By Lisa Blake
When the fluffy stuff falls and falls and falls, some of us buzz with anticipation, alarm clocks poised, ski boots warming, dreaming of those two sweet words: powder day!
But it’s not always roses.
“Powder—It’s some skiers’ sweetest dream and others’ biggest nightmare,” says Copper Ski & Ride School instructor Doug Sakata.
He should know. Sakata is a PSIA Fully Certified Instructor in alpine, telemark, snowboard and children’s skiing and riding and has been with Copper Mountain for more than two decades.
Here, Sakata shares the nitty-gritty behind a successful pow day:
What common mistakes are new powder skiers making?
Most powder skiers think that they have to lean back in order to have their ski tips ‘float’ back to the surface. This is probably the biggest myth about skiing powder.
The second mistake is over-turning your ski. The deeper the powder, the more speed control is automatically built in. Because of that, there is less need to turn your skis so far out of the fall line to control your speed.
What are the top Copper runs for practicing powder skiing?
Anywhere you can make fresh tracks because making your own tracks has a distinctly different feel than skiing in other’s tracks. I think Timberline Express is one of Copper’s best places to ski powder for new powder skiers.
Any equipment upgrades for big snow days?
How to ski versus what you’re skiing on should be the biggest focus. However, skis that are wider under your foot generate more flotation. This keeps you higher on the snow, which aids in skiing powder.
What about mental tips?
Think about skiing on top of the powder, not under the powder. The thought should always be tall, light and soft. Not low, heavy and abrupt.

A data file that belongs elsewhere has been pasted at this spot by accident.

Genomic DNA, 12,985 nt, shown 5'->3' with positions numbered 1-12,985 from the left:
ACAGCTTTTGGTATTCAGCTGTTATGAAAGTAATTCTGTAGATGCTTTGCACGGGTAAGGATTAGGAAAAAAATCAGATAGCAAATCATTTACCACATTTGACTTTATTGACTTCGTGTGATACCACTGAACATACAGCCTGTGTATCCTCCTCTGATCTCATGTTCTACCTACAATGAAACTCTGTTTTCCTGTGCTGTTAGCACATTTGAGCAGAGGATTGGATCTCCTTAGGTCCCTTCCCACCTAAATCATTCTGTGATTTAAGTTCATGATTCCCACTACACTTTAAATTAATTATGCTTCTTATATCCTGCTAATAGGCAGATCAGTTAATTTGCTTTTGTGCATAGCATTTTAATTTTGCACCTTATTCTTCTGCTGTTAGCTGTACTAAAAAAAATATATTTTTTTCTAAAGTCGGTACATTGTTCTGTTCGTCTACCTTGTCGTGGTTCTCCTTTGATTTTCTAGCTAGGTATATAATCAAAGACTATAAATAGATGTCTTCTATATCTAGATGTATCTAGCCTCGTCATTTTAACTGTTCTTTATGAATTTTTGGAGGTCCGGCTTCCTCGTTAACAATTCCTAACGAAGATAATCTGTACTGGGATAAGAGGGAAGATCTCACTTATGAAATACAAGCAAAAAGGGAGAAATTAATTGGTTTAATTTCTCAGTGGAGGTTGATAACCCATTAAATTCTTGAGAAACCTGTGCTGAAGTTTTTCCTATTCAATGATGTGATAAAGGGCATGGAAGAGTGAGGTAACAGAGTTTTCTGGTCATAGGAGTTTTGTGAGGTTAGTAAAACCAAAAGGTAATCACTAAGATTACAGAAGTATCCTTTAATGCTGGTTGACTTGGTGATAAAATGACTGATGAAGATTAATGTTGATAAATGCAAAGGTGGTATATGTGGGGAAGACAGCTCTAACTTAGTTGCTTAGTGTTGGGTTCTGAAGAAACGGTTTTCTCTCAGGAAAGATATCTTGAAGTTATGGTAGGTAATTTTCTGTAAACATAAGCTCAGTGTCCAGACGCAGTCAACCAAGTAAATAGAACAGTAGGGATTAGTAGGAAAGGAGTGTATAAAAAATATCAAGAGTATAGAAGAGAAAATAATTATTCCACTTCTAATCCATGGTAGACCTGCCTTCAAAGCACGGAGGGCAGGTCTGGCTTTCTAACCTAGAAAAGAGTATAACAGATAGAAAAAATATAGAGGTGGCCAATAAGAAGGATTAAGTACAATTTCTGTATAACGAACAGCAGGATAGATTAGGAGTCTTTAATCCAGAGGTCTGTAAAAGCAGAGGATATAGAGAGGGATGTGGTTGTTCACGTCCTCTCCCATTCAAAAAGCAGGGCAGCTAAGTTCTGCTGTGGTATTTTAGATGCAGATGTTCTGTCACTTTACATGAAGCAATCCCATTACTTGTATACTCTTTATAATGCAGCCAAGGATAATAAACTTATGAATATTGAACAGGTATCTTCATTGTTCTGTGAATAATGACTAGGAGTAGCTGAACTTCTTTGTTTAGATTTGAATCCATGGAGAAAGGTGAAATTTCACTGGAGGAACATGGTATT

How does spring powder compare to the snow that falls during other parts of the season?
Typically spring powder is heavier, it has higher moisture content which makes it more difficult to move around. Because of that, when you ski in thicker or spring-type powder, momentum plays an important role. When I am teaching people in the spring, I speak about turns being more shallow and more direct down the hill. The heavier the snow, the harder it is to initiate the next turn if your skis turn too far out of the “fall line” or the most direct line down the hill.
Quick hit list. What are five things to remember when skiing powder?
- Balance over your whole foot; do not lean back.
- Balance equally over both feet.
- Make slow progressive moves, not quick and jerky moves.
- Envision yourself slicing through the powder, not piling up powder with your skis.
- Focus on turning your feet and legs and not your head and shoulders.
Call on Sakata and the Copper Ski & Ride School pros for your next lesson.